I’ve reviewed a couple of iOS synth apps — Troublemaker and Ripplemaker — from developer Bram Bos recently and both were brilliant. And both include really neat — and very creative — pattern-sequencing options. However, the sequencer elements are only available when the apps are running stand-alone and not when they are run as AU plug-ins within a suitable host. However, Bram has now addressed that and, it has to be said, offered something extra on top with his latest app release: Rozeta Sequencer Suite.
Purchased as a single app, Rozeta is in fact a suite of six MIDI sequencer tools that run as AU-only plug-ins within a suitable AU-host. Rozeta is also a bit of a first (at the time of writing at least) in that it makes use of one of the new features Apple has snuck rather quietly into the iOS 11 update: the ability for AU plug-ins to send MIDI Out data. (The other key new feature is that AU plug-ins can now be displayed full-screen; that might make it much easier for developers of existing apps to add AU support.) This does require an AU host that has also been updated to support the MIDI output option. At present, Kymatica’s AUM is the most high-profile host to do that...
All of the six AU plug-ins within the Rozeta suite are essentially MIDI generators. They make no noise themselves but must have their MIDI output routed to any suitable synth or drum app to do something useful. Rozeta Bassline provides a mono-sequencer, much like the one found in Troublemaker. Rozeta Rhythm is a Euclidean drum sequencer, set up to work with any drum app. Rozeta X0X is a classic Roland-style step sequencer, with triplets and polyrhythms. Rozeta LFO provides three MIDI CC LFO generators (and, as you can use multiple instances, you essentially have unlimited LFOs). Rozeta XY is a configurable X-Y pad controller with pitch-bend and mod wheel support. Finally, Rozeta Arpeggio provides a compact arpeggiator that can (MIDI routing permitting) be used with any synth you own.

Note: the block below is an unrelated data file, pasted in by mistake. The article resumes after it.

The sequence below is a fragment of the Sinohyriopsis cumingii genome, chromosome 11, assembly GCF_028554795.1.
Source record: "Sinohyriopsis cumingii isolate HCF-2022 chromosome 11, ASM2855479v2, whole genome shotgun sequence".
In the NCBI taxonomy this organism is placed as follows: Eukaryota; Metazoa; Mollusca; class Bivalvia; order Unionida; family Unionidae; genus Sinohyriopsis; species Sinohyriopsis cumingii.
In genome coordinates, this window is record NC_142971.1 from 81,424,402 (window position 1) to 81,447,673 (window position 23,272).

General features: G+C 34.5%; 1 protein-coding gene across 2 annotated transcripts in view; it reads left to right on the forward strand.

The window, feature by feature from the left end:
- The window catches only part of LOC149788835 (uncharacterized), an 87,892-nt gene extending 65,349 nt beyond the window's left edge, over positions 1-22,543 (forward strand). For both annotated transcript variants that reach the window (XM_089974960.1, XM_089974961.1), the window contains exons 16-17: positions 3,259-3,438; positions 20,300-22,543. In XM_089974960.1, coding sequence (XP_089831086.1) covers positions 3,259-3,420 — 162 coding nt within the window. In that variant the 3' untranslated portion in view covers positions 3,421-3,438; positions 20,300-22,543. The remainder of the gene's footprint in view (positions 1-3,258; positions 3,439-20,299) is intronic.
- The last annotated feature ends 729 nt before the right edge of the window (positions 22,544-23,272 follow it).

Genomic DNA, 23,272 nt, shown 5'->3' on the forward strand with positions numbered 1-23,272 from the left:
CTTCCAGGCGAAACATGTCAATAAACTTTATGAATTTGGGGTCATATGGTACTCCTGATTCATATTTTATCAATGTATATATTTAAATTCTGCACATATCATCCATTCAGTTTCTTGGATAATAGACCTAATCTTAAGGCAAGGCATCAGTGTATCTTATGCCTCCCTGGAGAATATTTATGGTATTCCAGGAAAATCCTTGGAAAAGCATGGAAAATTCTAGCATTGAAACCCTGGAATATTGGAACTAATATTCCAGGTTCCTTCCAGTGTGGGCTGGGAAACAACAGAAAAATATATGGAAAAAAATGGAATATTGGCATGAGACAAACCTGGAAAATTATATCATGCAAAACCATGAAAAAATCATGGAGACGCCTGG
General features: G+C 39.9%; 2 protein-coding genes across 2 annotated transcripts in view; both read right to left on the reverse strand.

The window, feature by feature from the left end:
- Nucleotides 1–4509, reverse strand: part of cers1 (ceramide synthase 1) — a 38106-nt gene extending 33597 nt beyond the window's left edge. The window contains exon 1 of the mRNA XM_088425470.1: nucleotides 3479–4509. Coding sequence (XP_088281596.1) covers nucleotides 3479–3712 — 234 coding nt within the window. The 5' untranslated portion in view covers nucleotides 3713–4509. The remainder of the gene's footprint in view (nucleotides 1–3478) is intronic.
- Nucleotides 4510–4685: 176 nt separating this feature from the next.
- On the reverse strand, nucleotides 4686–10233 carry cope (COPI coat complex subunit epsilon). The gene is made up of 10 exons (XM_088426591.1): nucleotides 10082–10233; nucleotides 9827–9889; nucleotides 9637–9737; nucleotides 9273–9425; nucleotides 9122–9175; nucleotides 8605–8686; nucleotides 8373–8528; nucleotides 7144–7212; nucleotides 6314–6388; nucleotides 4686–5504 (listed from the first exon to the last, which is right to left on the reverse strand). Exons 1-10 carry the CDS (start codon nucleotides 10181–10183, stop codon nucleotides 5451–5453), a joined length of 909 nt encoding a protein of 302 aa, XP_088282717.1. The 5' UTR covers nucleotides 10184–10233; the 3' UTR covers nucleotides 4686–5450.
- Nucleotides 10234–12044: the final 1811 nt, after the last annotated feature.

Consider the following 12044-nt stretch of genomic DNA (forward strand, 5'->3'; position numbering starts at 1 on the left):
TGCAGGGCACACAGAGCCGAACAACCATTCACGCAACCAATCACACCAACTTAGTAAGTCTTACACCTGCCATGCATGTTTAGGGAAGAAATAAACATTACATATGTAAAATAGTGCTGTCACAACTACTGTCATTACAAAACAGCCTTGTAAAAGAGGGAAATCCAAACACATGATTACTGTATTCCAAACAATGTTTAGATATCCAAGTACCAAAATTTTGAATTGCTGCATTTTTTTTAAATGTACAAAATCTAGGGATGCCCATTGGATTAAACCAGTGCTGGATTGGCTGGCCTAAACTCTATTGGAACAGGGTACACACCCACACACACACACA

The sequencers include Bram’s usual ‘random pattern generator’ function (great for a bit of random inspiration) but the really cool thing is that each sequencer instance allows you to store up to eight patterns and you can switch between these on the fly either manually or via MIDI. This is obviously very useful in the context of a full ‘song’-style production.
Using AUM as my AU host, I had no problems using any of the six plug-ins, and configuring the required MIDI routing was a breeze. While I particularly like Bassline, the Euclidean drum sequencer is also a lot of fun and comes with MIDI mapping presets for some of the more popular iOS drum apps. Equally, both the LFO generator and X-Y pad options are great for adding some real-time sound control to your favourite synths, providing, of course, they offer suitable MIDI learn features.
If you are into MIDI-based music creation on iOS, Rozeta is an absolute bargain. And if you have not yet discovered Bram Bos’s other iOS music apps then, like Rozeta Sequencer Suite, they all come highly recommended.